Conversion Behavior

Customers share commonalities. Some are obvious and others are more discreet. Conversion analysis can show you who users are and what they do before, during and after converting. It reveals behaviors like:

  • How much time or how many visits it takes a customer to make a purchase (time to purchase).
  • Where customers live.
  • What devices they use.
  • Which marketing channels draw in the most customers.
  • Which products/services/subscriptions are the most popular.
  • Common behaviors within a customer segment.

The more you know about who is and isn’t converting the more targeted your marketing and product positioning will be.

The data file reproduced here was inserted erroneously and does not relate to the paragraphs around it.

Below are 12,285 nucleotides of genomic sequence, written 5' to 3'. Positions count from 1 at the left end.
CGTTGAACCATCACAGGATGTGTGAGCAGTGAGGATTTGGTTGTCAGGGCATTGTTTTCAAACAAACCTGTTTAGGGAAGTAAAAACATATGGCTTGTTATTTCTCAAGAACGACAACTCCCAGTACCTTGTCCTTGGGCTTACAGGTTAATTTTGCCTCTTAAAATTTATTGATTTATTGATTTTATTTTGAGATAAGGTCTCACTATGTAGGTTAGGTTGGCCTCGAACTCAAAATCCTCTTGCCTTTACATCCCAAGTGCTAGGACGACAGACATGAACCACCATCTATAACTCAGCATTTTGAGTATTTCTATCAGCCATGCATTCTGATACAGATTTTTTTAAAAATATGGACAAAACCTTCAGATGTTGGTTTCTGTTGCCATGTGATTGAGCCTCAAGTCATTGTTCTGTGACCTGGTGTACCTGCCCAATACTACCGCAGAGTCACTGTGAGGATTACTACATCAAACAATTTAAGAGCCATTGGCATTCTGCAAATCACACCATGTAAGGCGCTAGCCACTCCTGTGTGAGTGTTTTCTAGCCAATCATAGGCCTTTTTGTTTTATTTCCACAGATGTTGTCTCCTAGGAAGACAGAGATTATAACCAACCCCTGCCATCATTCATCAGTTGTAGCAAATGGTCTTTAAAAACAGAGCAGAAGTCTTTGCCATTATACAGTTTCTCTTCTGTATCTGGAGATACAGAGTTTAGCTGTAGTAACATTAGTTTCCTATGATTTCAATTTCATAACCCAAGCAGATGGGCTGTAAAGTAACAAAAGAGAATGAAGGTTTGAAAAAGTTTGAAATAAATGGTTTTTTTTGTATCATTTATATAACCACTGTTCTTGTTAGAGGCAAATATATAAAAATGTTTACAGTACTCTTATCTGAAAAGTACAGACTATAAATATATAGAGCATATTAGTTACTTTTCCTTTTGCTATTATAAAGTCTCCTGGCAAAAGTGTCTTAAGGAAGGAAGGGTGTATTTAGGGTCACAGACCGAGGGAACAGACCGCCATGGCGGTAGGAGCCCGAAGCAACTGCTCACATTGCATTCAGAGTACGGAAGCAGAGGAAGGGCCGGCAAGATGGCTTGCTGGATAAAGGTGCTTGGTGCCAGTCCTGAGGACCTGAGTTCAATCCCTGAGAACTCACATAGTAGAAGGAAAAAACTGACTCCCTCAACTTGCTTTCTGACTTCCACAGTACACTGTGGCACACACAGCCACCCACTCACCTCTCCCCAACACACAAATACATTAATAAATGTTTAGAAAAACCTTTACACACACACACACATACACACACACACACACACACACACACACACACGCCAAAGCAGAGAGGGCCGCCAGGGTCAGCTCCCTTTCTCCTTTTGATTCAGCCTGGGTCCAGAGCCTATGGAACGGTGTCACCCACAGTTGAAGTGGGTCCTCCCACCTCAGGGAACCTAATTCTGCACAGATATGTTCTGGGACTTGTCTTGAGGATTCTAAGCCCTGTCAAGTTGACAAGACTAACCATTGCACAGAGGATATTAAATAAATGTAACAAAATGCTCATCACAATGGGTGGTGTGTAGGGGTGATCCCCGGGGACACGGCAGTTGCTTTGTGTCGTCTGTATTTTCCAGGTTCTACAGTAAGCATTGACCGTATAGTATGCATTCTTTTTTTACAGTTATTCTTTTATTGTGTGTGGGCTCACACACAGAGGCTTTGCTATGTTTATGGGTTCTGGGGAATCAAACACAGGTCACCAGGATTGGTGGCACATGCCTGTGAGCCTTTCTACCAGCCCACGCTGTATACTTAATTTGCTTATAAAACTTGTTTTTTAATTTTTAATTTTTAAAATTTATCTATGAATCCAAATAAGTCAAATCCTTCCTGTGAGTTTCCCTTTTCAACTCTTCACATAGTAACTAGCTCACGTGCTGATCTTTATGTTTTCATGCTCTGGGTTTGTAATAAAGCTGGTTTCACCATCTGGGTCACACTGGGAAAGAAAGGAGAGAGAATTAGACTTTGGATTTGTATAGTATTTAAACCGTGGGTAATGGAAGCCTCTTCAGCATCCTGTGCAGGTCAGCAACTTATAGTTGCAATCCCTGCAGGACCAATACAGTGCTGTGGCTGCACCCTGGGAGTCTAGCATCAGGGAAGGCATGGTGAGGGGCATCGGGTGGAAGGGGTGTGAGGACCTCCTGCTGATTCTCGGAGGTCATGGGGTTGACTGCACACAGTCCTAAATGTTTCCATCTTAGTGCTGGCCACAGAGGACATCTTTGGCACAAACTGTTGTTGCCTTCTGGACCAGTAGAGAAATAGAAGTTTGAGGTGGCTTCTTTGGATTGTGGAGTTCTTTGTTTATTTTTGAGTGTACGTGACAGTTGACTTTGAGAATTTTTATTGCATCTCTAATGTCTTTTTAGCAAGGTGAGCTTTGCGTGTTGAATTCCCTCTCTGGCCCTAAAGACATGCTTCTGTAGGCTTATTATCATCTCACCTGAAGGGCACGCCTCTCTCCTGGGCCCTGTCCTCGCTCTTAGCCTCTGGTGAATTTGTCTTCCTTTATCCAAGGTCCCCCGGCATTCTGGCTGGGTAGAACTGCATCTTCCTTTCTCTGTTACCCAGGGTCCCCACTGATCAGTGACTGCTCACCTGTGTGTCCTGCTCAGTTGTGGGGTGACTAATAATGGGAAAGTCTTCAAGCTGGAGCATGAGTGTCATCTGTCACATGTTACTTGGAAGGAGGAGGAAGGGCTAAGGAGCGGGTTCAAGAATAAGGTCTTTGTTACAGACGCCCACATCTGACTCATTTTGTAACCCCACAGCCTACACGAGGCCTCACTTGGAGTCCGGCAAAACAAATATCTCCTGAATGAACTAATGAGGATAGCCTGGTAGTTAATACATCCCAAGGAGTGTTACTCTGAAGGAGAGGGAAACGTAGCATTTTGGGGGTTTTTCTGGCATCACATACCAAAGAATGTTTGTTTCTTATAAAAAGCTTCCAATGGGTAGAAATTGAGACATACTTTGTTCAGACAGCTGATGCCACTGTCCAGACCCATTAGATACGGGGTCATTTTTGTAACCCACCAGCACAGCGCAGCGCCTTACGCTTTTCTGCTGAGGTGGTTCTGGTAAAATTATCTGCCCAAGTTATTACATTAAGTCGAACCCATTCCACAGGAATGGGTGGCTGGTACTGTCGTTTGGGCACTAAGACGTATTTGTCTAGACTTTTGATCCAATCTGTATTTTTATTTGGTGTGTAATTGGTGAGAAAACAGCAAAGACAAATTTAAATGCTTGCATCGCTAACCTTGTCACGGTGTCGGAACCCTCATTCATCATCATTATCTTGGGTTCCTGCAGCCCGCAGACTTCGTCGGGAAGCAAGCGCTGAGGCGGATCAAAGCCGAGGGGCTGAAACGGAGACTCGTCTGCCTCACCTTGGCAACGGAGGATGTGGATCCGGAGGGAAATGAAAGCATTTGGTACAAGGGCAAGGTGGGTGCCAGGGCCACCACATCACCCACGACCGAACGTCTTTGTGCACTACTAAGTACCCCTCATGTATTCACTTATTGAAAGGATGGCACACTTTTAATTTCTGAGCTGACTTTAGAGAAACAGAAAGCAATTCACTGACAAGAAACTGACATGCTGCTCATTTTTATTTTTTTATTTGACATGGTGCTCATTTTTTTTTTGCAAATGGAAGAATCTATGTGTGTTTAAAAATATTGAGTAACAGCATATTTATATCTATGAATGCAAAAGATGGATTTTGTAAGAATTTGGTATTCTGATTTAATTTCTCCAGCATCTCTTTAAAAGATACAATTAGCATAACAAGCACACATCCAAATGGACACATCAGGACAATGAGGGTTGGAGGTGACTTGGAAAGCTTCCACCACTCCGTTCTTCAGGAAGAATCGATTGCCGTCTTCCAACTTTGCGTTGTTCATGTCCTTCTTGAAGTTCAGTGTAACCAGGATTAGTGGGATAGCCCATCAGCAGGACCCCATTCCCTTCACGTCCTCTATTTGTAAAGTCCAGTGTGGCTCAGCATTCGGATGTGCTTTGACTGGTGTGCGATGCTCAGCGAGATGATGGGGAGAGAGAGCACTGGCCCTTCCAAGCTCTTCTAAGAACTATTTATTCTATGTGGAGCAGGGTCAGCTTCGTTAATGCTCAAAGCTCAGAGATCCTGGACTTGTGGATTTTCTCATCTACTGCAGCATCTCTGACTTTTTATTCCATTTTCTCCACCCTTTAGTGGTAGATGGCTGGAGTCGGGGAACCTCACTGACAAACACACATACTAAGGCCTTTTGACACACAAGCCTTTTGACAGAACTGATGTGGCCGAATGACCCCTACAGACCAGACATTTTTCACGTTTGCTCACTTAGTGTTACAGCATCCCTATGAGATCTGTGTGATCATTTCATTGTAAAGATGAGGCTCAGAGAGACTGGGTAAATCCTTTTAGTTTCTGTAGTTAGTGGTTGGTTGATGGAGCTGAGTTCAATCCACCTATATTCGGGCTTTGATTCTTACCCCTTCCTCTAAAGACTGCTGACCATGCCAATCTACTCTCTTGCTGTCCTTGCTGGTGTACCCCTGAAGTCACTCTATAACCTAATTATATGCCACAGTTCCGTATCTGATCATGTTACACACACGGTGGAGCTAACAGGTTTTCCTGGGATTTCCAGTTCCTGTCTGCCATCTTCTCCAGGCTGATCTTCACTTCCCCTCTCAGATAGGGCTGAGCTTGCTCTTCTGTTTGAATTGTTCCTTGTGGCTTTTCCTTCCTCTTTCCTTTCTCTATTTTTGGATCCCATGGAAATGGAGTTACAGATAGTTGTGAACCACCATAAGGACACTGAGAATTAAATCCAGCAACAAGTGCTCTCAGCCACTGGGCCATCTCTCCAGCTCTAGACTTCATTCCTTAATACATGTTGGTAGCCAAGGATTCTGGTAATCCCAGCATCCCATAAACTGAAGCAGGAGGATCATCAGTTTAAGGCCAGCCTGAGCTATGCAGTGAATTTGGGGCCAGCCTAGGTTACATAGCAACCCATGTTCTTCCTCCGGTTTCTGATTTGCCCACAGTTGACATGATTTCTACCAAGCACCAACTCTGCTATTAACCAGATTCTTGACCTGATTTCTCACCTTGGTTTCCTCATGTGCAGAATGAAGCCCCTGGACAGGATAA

Conversion Optimization Strategies

Conversion analysis is just as much about what’s not happening as it is about what’s actually being done. When users are not converting optimization is needed to improve the results. 

You could take a guess at what is preventing people from converting, but that’s a time-consuming, often costly process that may fail to provide any improvement. One of the biggest benefits of conversion analysis is it removes the guesswork. 

The trends and patterns in the data reveal optimization opportunities. They can tell you where users are dropping off so you can focus your attention and pinpoint the issue. They tell you what’s working so you can double down on those efforts.

At the end of the day, increasing conversions is the ultimate goal of doing conversion analysis. Being able to fast-track the process means you’ll miss fewer opportunities to generate more revenue.